Reporter’s Diary: Learning off the field

Unlike correspondents who get to be in the thick of action, the editors’ life is rather protected and distanced from the real events. Do they learn more? Jhinuk Sen wonders how…

e4m by Jhinuk Sen
Updated: Apr 23, 2011 8:30 AM
Reporter’s Diary: Learning off the field

“How would you know? You weren’t there!”

A quip I have heard too many times from people who give more credit to the reporters and correspondents and are almost a million times sure that editors are those be-spectacled owls hovering over computer screens on long nights, purely cleaning copies and giving interesting headlines.

That is not the whole story.

I have tremendous respect for my correspondents who also brave odd hours and competition to give us excellent stories. But my scales are tilted towards the editors (even if I was not one- I can assure you I would have thought so). The fact that they not only give you an error-free readable, decipherable copy and manage to arrest your eyes with a plethora of interesting headlines but make sure, as a footnote of sorts, that all the information being put out there in cent per cent correct.

Does one realize the immense amount of pressure that is placed on the editors when information has to be handled? The information needs to be verified, corrected on need and made as accurate as possible. Clearly, these are things that a correspondent cannot do. And I rest my case.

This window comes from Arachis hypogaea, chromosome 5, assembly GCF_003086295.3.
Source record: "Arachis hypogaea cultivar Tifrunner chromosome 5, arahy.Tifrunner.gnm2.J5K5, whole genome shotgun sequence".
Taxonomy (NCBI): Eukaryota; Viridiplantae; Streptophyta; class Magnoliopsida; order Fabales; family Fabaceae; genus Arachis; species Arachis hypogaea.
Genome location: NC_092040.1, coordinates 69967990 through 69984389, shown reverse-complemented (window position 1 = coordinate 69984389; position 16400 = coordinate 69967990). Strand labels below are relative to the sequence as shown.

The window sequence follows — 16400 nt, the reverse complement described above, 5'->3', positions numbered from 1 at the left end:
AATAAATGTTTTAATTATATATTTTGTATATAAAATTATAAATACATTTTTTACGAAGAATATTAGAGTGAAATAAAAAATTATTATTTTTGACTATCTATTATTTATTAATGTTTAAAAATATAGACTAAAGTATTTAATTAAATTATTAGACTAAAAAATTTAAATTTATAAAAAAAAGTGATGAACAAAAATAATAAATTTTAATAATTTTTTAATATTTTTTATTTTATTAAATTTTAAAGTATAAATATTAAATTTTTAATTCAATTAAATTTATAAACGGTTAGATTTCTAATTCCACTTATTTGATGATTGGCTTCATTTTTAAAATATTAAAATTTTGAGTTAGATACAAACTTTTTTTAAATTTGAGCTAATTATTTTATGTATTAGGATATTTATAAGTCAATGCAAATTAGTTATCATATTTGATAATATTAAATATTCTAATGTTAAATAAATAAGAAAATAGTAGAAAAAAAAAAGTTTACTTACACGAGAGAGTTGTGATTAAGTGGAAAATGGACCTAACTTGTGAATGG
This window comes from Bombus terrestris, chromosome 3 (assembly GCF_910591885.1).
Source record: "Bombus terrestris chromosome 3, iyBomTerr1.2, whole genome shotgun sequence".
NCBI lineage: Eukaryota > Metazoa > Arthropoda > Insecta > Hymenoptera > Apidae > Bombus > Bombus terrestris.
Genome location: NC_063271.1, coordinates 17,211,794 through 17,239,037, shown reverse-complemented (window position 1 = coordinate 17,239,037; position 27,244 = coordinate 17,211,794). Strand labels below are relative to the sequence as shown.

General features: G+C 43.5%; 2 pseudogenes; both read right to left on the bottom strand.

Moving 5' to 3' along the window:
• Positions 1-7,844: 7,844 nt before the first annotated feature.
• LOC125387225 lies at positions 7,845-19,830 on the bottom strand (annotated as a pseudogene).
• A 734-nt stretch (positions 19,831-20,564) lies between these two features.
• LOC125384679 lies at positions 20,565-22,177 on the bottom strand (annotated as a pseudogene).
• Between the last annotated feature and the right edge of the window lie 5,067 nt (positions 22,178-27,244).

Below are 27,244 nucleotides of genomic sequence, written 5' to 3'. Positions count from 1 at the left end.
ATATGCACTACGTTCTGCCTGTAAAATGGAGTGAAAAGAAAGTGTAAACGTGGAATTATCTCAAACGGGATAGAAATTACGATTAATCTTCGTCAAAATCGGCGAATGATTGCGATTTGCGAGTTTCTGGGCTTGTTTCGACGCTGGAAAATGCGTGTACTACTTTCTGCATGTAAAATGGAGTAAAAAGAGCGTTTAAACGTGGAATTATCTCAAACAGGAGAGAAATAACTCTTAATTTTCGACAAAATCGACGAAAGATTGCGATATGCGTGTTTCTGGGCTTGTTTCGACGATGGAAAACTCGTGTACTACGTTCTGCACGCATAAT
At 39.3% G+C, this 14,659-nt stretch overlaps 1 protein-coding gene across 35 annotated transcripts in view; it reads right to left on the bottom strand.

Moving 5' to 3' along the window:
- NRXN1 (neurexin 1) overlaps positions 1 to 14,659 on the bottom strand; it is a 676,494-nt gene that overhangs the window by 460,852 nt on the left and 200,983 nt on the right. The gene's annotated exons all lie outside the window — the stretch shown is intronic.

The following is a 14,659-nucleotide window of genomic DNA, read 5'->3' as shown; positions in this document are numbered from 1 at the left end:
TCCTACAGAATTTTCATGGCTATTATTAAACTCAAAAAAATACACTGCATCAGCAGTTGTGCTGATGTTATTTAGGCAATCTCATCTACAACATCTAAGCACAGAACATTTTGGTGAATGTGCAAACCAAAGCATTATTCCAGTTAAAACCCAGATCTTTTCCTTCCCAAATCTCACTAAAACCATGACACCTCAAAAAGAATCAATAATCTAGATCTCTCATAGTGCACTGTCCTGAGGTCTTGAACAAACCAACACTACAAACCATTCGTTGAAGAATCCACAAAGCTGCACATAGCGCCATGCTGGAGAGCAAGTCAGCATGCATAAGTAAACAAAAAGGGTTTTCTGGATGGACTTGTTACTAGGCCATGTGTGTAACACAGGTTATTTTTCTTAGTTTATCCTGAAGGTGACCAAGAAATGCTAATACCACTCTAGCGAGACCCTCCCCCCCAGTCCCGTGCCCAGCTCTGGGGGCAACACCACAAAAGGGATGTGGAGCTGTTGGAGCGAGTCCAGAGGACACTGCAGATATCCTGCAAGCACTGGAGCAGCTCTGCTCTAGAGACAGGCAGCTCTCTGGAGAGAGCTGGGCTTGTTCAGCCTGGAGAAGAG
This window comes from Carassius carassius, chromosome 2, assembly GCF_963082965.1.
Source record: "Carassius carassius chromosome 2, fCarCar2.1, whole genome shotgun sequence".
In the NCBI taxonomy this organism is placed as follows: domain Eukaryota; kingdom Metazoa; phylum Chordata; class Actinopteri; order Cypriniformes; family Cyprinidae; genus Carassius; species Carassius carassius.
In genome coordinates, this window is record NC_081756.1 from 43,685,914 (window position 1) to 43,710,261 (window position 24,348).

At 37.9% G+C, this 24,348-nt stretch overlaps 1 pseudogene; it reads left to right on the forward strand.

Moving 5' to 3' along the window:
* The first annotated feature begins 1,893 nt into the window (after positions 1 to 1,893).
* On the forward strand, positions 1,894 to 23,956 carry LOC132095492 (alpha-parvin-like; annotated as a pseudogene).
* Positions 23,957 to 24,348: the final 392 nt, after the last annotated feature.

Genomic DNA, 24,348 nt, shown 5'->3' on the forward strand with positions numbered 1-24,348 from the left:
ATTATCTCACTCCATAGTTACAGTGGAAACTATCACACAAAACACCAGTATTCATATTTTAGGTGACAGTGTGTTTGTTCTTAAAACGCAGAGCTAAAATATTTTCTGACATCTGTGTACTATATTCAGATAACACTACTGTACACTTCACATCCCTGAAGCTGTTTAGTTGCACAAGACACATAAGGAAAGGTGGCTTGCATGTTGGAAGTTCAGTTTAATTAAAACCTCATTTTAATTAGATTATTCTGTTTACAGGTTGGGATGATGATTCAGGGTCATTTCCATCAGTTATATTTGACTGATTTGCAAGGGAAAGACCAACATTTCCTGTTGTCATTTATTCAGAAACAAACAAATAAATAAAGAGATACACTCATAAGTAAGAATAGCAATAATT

I remember telling my boss rather bluntly that I had no intention or desire to become a correspondent, I did not want to be out there gathering stories or interviewing people. These acts have their own bit of fun for sure, but as I told him in my interview, I preferred to correct people. Ok. I am conceited. Sue me.

Every single day, there are mega bytes of information being pumped out in to the system. Fair enough. But someone has to make sure that the information has some semblance of truth to it and for the sake of safety and avoidable court cases- correct. And a correspondent can only handle a part of that. No wonder the sword comes down the heaviest on the desk while the correspondent can still live.

We are not in the thick of action, we may not be rubbing shoulders with competition to make sure that we get to flash the story first. But the story has to still go through us to see the light of day. And no one else can dig into past reports, into reports of the competitors and make sure that the flawless bit goes out there.

We know. And much more. Can we just agree on that?

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